Dances have a language that it’s not difficult to decipher once you realize that all those movements are trying to tell you something. A man lifting a woman is exalting her, lifting her higher than she usually is. An embrace expresses longing. A spin away is an attempt to break free. A spin in the man’s arms is the dizziness of love. A dip is symbolic of surrender and trust. Etcetera. Every movement tells a story. It behooves us to be able to understand them.
I can only imagine what it’s like to be a woman asked to dance by a handsome man, and be led out onto the dance floor only to burst into some high-kicking, arm-pumping buck-and-wing as soon as the pose balls hit. I’ve seen the poor creatures in their Utopia and Mohna Lisa gowns forced into a frenetic Charleston or jitterbug or some other studiously ugly dance, and my heart goes out to them.
But then, not everyone is into the sexual and seductive subtext of dancing. Not everyone notices it, and among those who notice it, not everyone cares. There are those who treat dancing as a purely social or athletic activity. And the jumping around can be fun, as long as you don’t look like a jerk.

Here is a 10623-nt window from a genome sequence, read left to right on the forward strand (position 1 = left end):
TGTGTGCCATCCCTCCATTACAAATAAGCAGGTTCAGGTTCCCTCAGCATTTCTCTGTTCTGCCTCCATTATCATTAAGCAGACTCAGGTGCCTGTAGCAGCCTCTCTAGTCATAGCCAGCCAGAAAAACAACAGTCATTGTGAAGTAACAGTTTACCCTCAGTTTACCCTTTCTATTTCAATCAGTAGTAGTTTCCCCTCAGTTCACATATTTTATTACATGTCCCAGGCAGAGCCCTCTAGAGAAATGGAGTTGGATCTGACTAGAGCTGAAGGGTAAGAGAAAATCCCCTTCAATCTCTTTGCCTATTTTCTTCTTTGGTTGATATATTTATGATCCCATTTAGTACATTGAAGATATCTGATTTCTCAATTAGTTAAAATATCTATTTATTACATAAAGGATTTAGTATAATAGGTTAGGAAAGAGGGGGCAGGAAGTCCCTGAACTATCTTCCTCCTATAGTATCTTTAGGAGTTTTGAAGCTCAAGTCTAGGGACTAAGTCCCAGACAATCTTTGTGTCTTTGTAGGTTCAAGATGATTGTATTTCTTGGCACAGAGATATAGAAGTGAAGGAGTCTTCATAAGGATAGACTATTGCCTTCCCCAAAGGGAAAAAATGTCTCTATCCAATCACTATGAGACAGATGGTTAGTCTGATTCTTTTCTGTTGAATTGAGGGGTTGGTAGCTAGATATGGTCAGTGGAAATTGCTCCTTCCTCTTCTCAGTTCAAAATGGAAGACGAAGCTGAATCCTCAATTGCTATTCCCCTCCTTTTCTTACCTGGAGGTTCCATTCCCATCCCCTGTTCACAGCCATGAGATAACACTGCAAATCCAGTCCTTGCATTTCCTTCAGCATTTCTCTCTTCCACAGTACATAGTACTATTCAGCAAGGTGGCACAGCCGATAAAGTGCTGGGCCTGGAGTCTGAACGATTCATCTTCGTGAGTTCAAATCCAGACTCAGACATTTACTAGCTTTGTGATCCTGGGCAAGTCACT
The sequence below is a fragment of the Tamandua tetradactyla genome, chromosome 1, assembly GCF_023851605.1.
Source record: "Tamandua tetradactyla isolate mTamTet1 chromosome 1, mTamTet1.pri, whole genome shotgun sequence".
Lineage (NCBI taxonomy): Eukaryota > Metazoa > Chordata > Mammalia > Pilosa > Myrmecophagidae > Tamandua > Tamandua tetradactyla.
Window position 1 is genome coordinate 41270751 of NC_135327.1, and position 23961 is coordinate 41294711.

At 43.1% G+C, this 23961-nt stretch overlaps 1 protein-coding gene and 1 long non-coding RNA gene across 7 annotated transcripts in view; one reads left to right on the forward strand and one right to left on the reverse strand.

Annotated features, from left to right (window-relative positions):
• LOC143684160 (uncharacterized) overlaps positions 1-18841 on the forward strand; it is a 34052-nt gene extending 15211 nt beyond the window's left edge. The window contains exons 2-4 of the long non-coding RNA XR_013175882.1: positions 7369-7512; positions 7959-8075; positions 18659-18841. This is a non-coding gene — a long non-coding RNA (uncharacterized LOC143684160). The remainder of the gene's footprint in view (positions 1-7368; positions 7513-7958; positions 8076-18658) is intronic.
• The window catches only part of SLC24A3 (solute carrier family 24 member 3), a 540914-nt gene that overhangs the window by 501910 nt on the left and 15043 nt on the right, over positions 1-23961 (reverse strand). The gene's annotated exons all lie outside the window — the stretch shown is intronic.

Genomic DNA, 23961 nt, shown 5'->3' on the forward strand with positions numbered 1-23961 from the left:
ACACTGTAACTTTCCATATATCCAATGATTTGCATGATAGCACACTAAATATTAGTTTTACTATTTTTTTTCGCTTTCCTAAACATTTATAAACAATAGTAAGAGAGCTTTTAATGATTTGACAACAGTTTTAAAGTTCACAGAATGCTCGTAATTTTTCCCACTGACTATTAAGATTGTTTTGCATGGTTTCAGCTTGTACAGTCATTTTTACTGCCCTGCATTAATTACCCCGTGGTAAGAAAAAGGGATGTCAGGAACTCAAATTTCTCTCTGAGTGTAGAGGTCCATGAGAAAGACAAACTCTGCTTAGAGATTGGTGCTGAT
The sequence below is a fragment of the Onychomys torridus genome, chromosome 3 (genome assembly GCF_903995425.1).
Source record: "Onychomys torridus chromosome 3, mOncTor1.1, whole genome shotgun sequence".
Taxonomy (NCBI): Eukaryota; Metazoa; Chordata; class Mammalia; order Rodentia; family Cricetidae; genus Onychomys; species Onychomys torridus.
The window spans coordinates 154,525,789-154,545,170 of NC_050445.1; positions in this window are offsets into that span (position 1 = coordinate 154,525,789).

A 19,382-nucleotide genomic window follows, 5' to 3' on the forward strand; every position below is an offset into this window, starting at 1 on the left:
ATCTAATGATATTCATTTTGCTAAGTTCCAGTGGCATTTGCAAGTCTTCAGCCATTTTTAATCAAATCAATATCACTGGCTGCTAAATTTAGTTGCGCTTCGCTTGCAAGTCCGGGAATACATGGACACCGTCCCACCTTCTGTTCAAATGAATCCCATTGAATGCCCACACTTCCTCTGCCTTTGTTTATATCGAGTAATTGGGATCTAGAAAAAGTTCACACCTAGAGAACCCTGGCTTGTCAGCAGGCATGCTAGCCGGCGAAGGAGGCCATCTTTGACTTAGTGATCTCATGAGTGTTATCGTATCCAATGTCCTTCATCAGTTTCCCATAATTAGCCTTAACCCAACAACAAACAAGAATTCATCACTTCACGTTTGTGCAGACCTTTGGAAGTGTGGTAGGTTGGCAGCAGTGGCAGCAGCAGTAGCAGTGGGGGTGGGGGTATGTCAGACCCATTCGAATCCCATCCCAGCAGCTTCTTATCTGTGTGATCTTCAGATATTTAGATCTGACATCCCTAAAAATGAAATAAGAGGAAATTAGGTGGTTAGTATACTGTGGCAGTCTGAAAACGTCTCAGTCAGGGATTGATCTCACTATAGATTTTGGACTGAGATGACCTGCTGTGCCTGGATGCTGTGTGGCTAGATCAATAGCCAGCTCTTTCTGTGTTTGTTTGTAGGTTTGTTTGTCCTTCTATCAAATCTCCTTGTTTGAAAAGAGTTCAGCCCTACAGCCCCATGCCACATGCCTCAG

But being sexual and seductive doesn’t mean that dancing necessarily has to lead to sex. All male-female interactions have a sexual component, no matter how deeply it’s repressed. That doesn’t mean all male-female interactions are sexual. And we’ve ignored the primary function of dancing in SL: to get to know someone and talk to them one on one, and decide whether you want to keep dancing with them or not.\
Update: Having just posted this not two hours ago, I went to a ballroom to check on some of my comments and there met a girl to dance with. We ended up in a Puerto Rican Salsa ballroom La Boniquita http://slurl.com/secondlife//220/81/397/ that suddenly brought back to me how much plain fucking fun SL dancing can be. The music is hot, the dances are just fantastic (once you get past the usual ones,) the moves are incredible, sexy, and a joy to watch, and I know where I’;m going to be cutting my rugs from now on. Salsa was all the rage a few years ago, but you’ve got to see this!